Can We Correct For Past Traumas If the Data is Missing?
Reflecting on what data we have 100 years after the Tulsa Massacre.
he night of May 31 marks the 100 year anniversary of the Tulsa race riot (also known as the Greenwood Massacre or the Black Wall Street Massacre), when a mob of white residents descended on the Greenwood District of Tulsa, burning, looting, and destroying thousands of Black-owned houses and businesses. The 1921 attack is considered “the single worst incident of racial violence in American history,” according to the Oklahoma Historical Society.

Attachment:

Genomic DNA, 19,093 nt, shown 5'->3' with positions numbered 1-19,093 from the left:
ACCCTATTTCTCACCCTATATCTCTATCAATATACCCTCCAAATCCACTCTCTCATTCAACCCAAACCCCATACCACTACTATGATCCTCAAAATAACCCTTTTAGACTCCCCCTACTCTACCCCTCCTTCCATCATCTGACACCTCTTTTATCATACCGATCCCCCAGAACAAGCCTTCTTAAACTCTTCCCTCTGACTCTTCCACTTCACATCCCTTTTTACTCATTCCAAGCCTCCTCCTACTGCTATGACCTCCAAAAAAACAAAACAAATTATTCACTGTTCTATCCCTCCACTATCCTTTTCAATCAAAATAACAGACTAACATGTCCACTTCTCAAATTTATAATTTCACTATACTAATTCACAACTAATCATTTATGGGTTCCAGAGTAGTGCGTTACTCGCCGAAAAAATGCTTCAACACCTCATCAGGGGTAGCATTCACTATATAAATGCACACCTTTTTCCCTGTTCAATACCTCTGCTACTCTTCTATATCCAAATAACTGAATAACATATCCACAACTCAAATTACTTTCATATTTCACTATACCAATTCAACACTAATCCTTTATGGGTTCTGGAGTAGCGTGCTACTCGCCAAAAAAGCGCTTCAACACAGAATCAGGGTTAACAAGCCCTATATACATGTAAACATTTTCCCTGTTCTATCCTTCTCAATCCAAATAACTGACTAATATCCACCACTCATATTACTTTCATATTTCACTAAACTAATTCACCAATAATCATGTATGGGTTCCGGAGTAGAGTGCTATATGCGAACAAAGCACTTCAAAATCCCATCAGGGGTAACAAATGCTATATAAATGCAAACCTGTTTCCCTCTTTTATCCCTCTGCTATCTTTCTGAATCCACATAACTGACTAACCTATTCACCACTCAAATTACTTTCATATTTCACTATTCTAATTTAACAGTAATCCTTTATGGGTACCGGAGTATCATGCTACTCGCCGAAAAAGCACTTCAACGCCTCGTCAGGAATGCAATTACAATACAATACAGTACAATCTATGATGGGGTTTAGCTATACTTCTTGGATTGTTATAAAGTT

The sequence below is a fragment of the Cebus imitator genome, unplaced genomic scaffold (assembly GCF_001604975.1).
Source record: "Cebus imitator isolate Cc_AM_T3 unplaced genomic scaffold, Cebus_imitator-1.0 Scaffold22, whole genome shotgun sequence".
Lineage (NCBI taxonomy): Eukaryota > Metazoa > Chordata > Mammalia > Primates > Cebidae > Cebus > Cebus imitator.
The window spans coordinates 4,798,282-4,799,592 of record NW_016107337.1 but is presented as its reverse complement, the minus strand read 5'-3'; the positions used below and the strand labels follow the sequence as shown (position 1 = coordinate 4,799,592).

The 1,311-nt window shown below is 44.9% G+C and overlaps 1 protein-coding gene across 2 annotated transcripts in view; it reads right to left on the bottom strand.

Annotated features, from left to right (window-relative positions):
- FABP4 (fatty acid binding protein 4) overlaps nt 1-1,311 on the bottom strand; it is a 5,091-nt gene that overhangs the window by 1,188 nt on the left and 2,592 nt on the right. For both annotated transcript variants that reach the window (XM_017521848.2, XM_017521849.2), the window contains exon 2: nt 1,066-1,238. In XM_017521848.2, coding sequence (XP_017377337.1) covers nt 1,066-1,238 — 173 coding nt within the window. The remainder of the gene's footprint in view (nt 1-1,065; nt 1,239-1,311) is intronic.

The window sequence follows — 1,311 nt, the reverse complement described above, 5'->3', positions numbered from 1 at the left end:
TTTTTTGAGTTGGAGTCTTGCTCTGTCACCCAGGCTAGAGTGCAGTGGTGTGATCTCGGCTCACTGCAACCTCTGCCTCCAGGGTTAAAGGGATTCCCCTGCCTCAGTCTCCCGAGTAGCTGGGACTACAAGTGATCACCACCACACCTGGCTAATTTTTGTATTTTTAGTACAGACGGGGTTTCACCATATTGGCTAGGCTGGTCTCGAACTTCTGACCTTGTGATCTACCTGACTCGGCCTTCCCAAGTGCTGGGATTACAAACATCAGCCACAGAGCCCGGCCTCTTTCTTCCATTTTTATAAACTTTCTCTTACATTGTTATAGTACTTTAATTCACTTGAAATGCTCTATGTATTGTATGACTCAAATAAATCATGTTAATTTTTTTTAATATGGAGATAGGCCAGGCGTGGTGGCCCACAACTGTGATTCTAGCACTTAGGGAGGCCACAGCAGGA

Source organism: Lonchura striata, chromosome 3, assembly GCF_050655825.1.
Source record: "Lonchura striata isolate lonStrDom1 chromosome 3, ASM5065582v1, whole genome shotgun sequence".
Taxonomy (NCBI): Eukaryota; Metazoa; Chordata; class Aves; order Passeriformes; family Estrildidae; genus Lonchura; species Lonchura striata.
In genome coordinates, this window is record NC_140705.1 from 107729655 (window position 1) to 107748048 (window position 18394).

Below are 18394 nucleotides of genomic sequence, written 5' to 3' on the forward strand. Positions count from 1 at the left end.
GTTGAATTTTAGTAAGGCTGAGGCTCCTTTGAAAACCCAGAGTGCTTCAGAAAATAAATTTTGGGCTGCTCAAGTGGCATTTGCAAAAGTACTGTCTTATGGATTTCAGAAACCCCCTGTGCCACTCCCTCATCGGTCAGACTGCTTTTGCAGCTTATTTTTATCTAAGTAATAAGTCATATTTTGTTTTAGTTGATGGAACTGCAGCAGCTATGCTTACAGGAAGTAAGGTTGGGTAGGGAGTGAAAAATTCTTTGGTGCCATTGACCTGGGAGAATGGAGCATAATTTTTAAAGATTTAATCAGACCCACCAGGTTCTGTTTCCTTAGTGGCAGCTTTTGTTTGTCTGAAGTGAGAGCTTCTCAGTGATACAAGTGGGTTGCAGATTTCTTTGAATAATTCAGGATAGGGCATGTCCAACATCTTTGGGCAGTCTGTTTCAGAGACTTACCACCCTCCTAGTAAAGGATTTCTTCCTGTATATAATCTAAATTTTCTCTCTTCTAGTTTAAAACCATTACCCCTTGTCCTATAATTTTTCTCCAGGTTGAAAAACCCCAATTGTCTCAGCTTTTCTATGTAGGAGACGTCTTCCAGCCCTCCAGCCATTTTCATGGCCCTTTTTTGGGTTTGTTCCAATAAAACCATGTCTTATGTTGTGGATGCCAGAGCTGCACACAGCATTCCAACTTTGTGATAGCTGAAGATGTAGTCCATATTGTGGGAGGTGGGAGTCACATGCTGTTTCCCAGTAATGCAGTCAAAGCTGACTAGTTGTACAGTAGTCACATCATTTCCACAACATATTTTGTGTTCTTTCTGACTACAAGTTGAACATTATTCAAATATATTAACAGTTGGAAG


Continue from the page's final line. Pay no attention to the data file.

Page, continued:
My hope was to write a piece looking at the past, and the long term effects the massacre had on Black wealth in Tulsa, informed by property ownership, financial assets, and other indicators of economic success. Understanding the effects of this event would help us understand how Black people have been systematically disadvantaged. As generational wealth is exponential, my hope was to shed light on how reparative justice could play a part in making this community whole. To repair the wounds of our past, we should know just how deep they are. Instead, what I discovered is that much of the necessary data is nonexistent, or at best hiding in an archive somewhere, undigitized, and inaccessible via internet research.